I’ve been working with Colleen for several years. At first I didn’t exactly knock it out of the park in terms of popularity. Although she doesn’t use words, Colleen has very effective methods of communication. In my case it was the growl and the grimace that she used to let me know that my music making was not cutting it with her. This went on for several months until I decided to growl back. This took Colleen by surprise and amused her. I took note and whenever she growled at me I would growl at her. I’m a very animated growler so I suppose I was entertaining Colleen despite myself and had somehow passed a “test” with her.
I was accepted into her world and I gradually became much more sensitive to that world… I discovered how rustling sounds from the kitchen at noon let Colleen know lunch is almost ready and she suddenly realizes she is hungry. I learned how wriggling in her wheelchair means her butt is hurting her and I need to adjust her seat. I learned that what at first sounded like moaning to me doesn’t mean Colleen is unhappy but, rather, that she feels like talking. I learned that she loves the way her dad rubs her cheeks and if I do the same I might get a big smile. I learned that Colleen likes John Denver and the sound of my mandolin. I learned that Colleen can become frustrated that I don’t always understand what she wants or needs and that a gentle touch and a quiet word from me lets her know that I am trying. Mostly I understand Colleen through her very expressive eyes. I can read her mood by the ways she looks at me… I can see contentment, anger, silliness, boredom… it is amazing how many shades of being Colleen can communicate if one learns how to read her eyes. I’m still learning, but I’ve come a long way from growls.
Colleen was born with Pallister-Killian syndrome, an extremely rare genetic condition. It is not inherited and occurs spontaneously by chance. Colleen is a very rare girl. She has different sides to her personality. She is determined when she swats away her hearing aids when they annoy her and when she tightens her lips and turns her head to avoid taking a drink. She’s funny when she lets loose a full mouthed yawn as if to say “Ho, hum… keep playing that uke, John… but I’m gonna nap.” Colleen is patient as I fuss over her. Colleen doesn’t suffer fools gladly – she has an ability to suss out when a person does or doesn’t “see” her, when a person is genuinely interested in meeting her or just sees a body in a wheelchair.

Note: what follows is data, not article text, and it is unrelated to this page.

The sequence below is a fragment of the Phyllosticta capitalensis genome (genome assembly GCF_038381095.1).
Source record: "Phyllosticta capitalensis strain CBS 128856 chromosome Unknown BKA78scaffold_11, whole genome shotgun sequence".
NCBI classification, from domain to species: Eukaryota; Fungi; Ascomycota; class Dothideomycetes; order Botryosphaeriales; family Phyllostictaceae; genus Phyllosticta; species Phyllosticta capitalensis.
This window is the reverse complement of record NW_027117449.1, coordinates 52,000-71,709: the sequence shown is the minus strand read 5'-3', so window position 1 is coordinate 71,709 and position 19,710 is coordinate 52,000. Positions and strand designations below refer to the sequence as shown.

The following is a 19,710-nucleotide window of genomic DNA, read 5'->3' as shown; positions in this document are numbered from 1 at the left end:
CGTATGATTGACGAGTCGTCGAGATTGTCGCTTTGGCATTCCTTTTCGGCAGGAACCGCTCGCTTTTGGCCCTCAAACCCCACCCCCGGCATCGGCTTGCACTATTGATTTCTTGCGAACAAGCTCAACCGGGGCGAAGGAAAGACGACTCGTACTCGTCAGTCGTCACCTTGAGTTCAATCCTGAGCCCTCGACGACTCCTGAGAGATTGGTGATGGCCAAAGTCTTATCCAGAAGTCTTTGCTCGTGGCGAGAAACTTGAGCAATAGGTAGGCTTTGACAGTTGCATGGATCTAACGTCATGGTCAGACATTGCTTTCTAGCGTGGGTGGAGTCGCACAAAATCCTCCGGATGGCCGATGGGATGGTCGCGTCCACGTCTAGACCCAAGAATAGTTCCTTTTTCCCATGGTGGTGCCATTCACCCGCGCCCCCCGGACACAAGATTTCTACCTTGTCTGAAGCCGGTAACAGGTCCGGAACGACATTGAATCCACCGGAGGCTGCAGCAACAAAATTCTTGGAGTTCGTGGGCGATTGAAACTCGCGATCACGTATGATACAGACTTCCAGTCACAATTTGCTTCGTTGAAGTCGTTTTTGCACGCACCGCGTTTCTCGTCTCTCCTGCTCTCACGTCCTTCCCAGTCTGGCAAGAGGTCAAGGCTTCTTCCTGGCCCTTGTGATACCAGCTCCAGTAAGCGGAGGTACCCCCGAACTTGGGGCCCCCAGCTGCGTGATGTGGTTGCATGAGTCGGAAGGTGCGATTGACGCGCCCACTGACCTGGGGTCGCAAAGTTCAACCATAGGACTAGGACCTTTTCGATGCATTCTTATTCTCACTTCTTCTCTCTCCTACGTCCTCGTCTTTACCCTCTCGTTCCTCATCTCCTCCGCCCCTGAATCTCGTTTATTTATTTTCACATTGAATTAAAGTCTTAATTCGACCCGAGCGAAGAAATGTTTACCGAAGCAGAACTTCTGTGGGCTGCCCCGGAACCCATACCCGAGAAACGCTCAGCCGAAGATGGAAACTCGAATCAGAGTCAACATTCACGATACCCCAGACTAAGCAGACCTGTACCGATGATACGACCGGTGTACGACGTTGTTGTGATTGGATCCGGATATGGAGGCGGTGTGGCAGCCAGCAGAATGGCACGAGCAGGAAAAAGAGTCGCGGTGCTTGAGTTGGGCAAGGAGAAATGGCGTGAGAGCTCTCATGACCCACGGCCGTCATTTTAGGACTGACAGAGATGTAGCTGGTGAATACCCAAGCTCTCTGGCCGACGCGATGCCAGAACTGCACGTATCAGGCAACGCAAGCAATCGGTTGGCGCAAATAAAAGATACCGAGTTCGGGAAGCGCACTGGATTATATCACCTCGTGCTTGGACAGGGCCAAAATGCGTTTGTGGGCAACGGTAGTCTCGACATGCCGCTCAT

If you don’t tune in to Colleen, she’ll tune you out. I had to learn how to tune in to her wavelength. Colleen has a very loving and supportive family and a wonderful team of folks who give her assistance as she needs it. As quiet as she appears, Colleen wants to be in the center of the action, no matter how loud and busy. She is physically tough and brave when confronted with pain. I watched her spend over a month in the hospital fighting a respiratory infection, tubes all over the place and only once did I see a tear roll down her cheek.
Lately Colleen and I have been listening to a lot of Latin music which gives me the opportunity to play bongos and help her play egg shaker. I also like to push her in her wheelchair to the rhythm of samba and cha cha. I can put my uke in her lap and guide her hands over the strings; she has long nails and can really pluck! We’ve been discovering the virtual instruments in GarageBand on my iPad, especially the synthesizers. We can make all kinds of wild sounds as I help Colleen move her fingers over a virtual keyboard. When I make music with Colleen and she gives me a smile and I see a light in her eyes I feel like king of the world for the rest of the day. Colleen makes me work for that smile and it is my honor to do so.
Mystery girl with thoughts unseen.
Silent words, silent queen.
As you watch us silly people
Making all our silly noises,
Silly words in silly voices.
Hoping that you’ll smile at us,